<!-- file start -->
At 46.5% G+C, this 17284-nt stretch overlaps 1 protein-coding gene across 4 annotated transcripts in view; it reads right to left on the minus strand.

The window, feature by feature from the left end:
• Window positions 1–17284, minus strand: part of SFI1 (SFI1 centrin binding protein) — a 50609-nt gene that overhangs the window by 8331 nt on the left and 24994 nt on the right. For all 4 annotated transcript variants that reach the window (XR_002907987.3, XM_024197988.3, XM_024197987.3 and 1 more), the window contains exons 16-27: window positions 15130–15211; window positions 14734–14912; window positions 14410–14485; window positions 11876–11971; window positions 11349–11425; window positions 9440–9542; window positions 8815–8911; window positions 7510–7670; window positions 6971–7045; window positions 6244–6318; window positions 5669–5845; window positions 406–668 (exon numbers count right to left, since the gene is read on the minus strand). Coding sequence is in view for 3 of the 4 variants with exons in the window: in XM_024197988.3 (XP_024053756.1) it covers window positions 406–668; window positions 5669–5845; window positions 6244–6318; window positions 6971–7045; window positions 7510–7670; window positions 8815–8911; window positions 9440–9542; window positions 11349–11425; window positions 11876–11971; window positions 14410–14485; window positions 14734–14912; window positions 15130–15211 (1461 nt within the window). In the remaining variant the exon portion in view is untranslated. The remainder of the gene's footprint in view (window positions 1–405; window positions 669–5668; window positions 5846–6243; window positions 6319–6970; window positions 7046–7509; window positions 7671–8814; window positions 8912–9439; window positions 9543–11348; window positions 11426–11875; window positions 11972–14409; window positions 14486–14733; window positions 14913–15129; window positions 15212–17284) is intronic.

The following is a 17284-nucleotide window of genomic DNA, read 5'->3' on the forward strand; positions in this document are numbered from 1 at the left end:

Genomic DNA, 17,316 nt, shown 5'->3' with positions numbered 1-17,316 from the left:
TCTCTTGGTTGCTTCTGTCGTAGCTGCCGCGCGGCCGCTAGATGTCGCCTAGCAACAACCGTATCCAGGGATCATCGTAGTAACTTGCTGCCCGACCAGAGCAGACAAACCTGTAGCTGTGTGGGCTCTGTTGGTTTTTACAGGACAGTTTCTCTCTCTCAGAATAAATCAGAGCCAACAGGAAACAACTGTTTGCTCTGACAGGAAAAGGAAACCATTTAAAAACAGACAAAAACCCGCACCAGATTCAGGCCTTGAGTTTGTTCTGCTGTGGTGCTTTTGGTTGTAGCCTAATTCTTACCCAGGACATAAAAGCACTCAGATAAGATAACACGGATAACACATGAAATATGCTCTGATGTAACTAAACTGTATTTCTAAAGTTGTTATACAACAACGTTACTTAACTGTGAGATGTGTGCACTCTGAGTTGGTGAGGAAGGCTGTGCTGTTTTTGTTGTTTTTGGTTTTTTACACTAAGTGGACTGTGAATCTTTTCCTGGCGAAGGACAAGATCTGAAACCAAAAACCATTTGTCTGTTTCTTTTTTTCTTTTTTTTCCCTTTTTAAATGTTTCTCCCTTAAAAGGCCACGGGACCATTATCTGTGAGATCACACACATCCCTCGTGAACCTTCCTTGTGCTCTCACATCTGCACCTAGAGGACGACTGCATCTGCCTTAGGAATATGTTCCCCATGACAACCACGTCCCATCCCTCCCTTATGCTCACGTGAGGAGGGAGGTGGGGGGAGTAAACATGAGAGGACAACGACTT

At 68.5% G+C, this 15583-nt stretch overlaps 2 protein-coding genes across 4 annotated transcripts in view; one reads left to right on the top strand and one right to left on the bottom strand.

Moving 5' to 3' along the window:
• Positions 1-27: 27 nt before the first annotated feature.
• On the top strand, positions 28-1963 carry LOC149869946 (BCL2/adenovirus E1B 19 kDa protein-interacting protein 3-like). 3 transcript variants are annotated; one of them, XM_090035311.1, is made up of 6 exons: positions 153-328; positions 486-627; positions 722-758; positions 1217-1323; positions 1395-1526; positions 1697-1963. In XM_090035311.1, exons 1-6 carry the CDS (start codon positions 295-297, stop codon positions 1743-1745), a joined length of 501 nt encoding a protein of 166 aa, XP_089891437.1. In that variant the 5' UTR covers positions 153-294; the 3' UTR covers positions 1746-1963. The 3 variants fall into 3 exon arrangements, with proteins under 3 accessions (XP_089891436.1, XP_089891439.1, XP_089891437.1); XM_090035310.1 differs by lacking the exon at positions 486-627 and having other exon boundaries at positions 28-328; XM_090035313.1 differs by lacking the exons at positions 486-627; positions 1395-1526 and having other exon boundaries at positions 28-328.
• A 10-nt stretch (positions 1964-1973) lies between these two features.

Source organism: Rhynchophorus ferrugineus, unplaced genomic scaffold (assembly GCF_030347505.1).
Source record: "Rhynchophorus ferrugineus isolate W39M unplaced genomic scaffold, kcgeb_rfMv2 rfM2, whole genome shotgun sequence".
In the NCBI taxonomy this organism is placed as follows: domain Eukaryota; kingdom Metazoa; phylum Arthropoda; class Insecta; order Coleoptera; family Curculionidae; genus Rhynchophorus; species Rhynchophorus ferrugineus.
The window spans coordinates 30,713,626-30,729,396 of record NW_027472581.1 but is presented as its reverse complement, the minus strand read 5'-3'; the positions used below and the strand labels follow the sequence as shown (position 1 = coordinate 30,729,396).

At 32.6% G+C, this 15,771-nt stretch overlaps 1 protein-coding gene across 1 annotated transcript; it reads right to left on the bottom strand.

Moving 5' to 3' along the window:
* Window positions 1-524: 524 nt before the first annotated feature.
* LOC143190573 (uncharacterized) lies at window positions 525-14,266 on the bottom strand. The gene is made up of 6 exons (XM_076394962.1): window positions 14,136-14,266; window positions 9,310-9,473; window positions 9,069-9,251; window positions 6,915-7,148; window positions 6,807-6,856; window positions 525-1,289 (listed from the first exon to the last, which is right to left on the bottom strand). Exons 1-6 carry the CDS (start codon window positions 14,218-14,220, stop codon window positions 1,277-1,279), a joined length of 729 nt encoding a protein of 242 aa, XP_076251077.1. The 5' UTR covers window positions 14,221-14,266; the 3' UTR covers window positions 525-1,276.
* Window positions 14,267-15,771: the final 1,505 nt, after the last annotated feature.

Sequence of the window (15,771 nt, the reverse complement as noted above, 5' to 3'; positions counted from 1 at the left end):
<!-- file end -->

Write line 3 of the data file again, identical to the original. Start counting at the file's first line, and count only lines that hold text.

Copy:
• Window positions 1–17284, minus strand: part of SFI1 (SFI1 centrin binding protein) — a 50609-nt gene that overhangs the window by 8331 nt on the left and 24994 nt on the right. For all 4 annotated transcript variants that reach the window (XR_002907987.3, XM_024197988.3, XM_024197987.3 and 1 more), the window contains exons 16-27: window positions 15130–15211; window positions 14734–14912; window positions 14410–14485; window positions 11876–11971; window positions 11349–11425; window positions 9440–9542; window positions 8815–8911; window positions 7510–7670; window positions 6971–7045; window positions 6244–6318; window positions 5669–5845; window positions 406–668 (exon numbers count right to left, since the gene is read on the minus strand). Coding sequence is in view for 3 of the 4 variants with exons in the window: in XM_024197988.3 (XP_024053756.1) it covers window positions 406–668; window positions 5669–5845; window positions 6244–6318; window positions 6971–7045; window positions 7510–7670; window positions 8815–8911; window positions 9440–9542; window positions 11349–11425; window positions 11876–11971; window positions 14410–14485; window positions 14734–14912; window positions 15130–15211 (1461 nt within the window). In the remaining variant the exon portion in view is untranslated. The remainder of the gene's footprint in view (window positions 1–405; window positions 669–5668; window positions 5846–6243; window positions 6319–6970; window positions 7046–7509; window positions 7671–8814; window positions 8912–9439; window positions 9543–11348; window positions 11426–11875; window positions 11972–14409; window positions 14486–14733; window positions 14913–15129; window positions 15212–17284) is intronic.